Defendants systematically failed to fully evaluate the loans, largely ignored the defects that their limited review did uncover, and kept investors in the dark about both the inadequacy of their review procedures and the defects in the underlying loans.The office of New York Attorney General Eric Schneiderman • Discussing the fraud lawsuit filed against JPMorgan on Monday, regarding defective loans backing securities which allegedly cost their investors billions of dollars. The lawsuit involves a firm which was owned by Bear Stearns, which JPMorgan purchased in 2008 amidst the financial crisis. (JPMorgan would like to emphasize that the charges are “historic” in nature.) The lawsuit is the first action by the the Residential Mortgage-Backed Securities Working Group, a task force which is basically going back and taking on the faults that caused the financial crisis — years after the fact.
$2.43 bil. the cost of a legal settlement between Bank of America and shareholders source
This time the piper pays: A group of shareholders and investors alleged that Bank of America misled them in 2008 regarding the institutional health of Merrill Lynch, prior to its acquisition by BofA, hiding huge losses mounting on the floundering bank’s record. This is the largest class-action settlement to emerge from the financial crisis, and there’s a reason if companies seem so eager to settle – doing so can limit further action that might be taken by attorneys general, in this case New York AG Eric Schneiderman.
It is the worst deal in the history of American finance. Hands down.UNC-Charlotte finance professor Tony Plath • Discussing Bank of America’s buyout of Countrywide four years ago, which made the company one of the biggest mortgage lenders in the world just as the market was going bust. Gotta love the timing. The company has lost roughly $40 billion (and counting) on the deal, and its stock price, which once neared $40, closed at roughly $8 at the end of Friday trading. But on the other hand, perhaps it wasn’t all bad for the economy — see, the deal put Countrywide in the hands of another company which was slightly less likely to fail. While the deal was clearly a bad move for Bank of America, the economy might not have recovered as easily if Countrywide totally crashed and burned.
These material misstatements occurred during a time of acute investor interest in financial institutions’ exposure to subprime loans, and misled the market about the amount of risk on the company’s books.Securities and Exchange Commission enforcement division director Robert Khuzami • Discussing the civil fraud charges that the SEC filed against six former top execs at Fannie Mae and Freddie Mac, charges that came about due to alleged misrepresentation of investors’ exposure to the subprime mortgage crisis. Lawyers for the six officials claim that the executives acted in the best interests of investors despite the allegations otherwise.
We must make it very clear to people that the current problem, namely of excessive debt built up over decades, cannot be solved in one blow, with things like euro bonds or debt restructurings that will suddenly make everything okay. No, this will be a long, hard path, but one that is right for the future of Europe.German Chancellor Angela Merkel • Arguing, amidst much jeering from leftist opposition parties, that Europe needs to change the way it approaches its growing debt crisis. Merkel argues for long-term fundamental change. “I’m convinced that this crisis, if a great crisis of the western world is to be avoided,” she said, “cannot be fought with a ‘carry on’ attitude. We need a fundamental rethink.” Merkel is facing a parliamentary vote later this month that could prove a great threat to her power, and her party is sinking in the polls right now. She suffered a setback earlier in the day after a court put strict limitations requiring her to get approval from lawmakers to grant future bailout aid to other European countries. source (via • follow)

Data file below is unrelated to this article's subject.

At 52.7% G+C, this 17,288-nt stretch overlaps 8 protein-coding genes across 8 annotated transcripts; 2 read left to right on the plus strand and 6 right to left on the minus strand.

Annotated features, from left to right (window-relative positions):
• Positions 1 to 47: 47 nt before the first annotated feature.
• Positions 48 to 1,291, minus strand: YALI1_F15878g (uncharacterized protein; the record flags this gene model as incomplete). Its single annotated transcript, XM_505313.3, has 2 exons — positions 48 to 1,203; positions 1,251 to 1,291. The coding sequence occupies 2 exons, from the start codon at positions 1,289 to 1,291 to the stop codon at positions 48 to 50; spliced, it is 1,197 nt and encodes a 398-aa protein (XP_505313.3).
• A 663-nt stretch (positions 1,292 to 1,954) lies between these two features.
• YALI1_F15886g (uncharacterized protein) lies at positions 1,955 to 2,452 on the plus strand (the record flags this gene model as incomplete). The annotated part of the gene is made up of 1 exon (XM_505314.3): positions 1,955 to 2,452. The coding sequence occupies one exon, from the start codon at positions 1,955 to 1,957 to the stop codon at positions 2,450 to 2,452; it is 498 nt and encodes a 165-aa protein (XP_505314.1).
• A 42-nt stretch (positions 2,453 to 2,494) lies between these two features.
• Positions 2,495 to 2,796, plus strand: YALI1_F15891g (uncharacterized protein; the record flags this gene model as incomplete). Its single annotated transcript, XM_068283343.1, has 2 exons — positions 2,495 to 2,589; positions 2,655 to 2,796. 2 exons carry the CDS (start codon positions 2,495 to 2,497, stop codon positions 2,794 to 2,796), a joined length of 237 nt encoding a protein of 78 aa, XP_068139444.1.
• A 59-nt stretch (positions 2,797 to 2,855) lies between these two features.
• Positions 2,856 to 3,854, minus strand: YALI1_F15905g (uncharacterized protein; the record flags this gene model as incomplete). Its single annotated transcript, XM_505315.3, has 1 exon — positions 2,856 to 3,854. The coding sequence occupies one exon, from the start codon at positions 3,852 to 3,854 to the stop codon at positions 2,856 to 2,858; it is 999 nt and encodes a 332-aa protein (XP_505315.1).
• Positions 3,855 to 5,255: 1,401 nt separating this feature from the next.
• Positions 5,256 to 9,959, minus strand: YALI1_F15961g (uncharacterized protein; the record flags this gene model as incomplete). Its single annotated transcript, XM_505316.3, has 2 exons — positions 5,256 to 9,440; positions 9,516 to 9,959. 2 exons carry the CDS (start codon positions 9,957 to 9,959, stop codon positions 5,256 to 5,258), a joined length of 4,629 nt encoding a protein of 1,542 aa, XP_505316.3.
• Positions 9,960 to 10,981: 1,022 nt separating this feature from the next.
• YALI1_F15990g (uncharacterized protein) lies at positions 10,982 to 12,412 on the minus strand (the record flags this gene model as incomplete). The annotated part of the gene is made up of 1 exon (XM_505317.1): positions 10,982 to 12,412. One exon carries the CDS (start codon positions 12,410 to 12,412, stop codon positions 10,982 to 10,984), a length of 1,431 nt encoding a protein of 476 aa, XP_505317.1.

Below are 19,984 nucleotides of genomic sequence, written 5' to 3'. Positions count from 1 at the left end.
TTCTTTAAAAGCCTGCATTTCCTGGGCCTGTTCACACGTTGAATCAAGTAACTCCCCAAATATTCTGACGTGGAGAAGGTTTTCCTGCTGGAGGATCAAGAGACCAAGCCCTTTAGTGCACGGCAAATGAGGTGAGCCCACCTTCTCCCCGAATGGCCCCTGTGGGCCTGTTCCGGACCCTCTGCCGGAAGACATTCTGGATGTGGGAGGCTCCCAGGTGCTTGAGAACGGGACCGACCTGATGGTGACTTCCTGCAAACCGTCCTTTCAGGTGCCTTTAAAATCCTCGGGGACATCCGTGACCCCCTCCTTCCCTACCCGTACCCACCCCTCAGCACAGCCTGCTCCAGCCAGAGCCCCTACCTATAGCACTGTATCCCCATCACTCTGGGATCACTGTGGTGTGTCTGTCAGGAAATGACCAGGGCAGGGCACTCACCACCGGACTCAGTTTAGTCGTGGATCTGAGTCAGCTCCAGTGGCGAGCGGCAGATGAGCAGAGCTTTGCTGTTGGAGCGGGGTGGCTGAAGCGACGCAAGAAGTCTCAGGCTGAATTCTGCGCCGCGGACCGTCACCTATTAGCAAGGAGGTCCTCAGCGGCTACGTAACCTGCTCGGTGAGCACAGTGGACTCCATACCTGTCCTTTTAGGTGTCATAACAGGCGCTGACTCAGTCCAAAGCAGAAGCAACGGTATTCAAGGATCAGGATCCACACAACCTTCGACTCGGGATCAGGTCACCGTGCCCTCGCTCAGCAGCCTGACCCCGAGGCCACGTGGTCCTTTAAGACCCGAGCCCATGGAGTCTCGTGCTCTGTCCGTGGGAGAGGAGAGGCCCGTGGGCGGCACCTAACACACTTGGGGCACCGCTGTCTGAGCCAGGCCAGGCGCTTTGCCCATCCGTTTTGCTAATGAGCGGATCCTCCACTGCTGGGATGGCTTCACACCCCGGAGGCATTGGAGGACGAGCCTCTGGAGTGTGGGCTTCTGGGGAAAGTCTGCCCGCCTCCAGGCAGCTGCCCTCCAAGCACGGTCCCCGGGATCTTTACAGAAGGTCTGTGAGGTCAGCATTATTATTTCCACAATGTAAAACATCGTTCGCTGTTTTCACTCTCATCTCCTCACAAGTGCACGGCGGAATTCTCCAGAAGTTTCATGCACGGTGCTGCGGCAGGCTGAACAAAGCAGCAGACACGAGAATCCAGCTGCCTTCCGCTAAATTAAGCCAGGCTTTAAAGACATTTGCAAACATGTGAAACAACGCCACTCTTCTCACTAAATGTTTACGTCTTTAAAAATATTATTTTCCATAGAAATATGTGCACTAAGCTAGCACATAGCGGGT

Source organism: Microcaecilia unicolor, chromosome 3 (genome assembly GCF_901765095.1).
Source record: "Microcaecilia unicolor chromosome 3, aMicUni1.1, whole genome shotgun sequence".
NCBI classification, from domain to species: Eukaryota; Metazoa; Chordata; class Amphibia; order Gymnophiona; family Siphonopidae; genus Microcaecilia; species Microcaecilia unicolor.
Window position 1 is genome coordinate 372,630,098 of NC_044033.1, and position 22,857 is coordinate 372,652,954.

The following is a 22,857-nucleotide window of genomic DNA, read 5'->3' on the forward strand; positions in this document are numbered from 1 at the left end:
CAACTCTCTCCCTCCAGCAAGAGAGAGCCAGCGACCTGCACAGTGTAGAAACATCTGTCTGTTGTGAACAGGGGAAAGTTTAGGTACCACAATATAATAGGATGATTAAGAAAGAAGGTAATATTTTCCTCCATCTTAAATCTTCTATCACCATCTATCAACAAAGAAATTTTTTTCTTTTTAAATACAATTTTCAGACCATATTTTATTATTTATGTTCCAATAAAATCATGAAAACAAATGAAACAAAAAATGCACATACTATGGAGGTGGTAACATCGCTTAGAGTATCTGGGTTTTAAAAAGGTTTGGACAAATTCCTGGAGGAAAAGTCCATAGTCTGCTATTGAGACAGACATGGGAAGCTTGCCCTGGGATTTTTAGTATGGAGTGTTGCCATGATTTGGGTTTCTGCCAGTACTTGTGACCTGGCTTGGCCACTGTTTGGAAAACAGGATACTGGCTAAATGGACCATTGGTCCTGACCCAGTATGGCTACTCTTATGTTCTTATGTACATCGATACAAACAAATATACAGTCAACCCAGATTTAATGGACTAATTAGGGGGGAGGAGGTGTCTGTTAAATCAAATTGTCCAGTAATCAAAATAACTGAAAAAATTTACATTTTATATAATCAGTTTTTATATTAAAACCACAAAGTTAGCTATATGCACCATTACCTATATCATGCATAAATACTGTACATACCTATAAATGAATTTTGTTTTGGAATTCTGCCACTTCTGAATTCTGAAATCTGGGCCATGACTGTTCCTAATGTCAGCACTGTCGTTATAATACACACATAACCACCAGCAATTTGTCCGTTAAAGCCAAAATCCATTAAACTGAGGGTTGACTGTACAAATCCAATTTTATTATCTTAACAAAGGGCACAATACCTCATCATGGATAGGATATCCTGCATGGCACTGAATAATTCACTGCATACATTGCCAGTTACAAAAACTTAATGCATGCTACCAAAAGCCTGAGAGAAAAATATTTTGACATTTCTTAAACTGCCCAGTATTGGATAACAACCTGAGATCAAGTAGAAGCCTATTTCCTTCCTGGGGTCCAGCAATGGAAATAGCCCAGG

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» This is both the largest consumer protection fine ever levied by the Fed and the first time the institution has punished a bank for nudging customers into subprime loans. There’s more to come, too; in addition to the fine, the order also “requires that Wells Fargo compensate affected borrowers,” although it’s unclear how this will work. It’s better than nothing, but $85 million just seems a bit low; as a point of comparison, the bank made $2.5 billion in the first three months of 2010 alone.
Our investigation found a financial snake pit rife with greed, conflicts of interest, and wrongdoing.Sen. Carl Levin • Offering an assessment of a report that his subcommittee, which is searching for the causes of the financial crisis, released about the crisis. The report singles out Goldman Sachs, calling it a “case study” for the conflicts of interest that abound around Wall Street — specifically for betting against the very subprime mortgage packages it was selling. Levin also wants to bring perjury charges against Goldman’s CEO, Lloyd Blankfein, for his testimony in Congress last year. In other words, someone has watched “Inside Job.” The stock market is down on the news of the 600-page report. source (via • follow)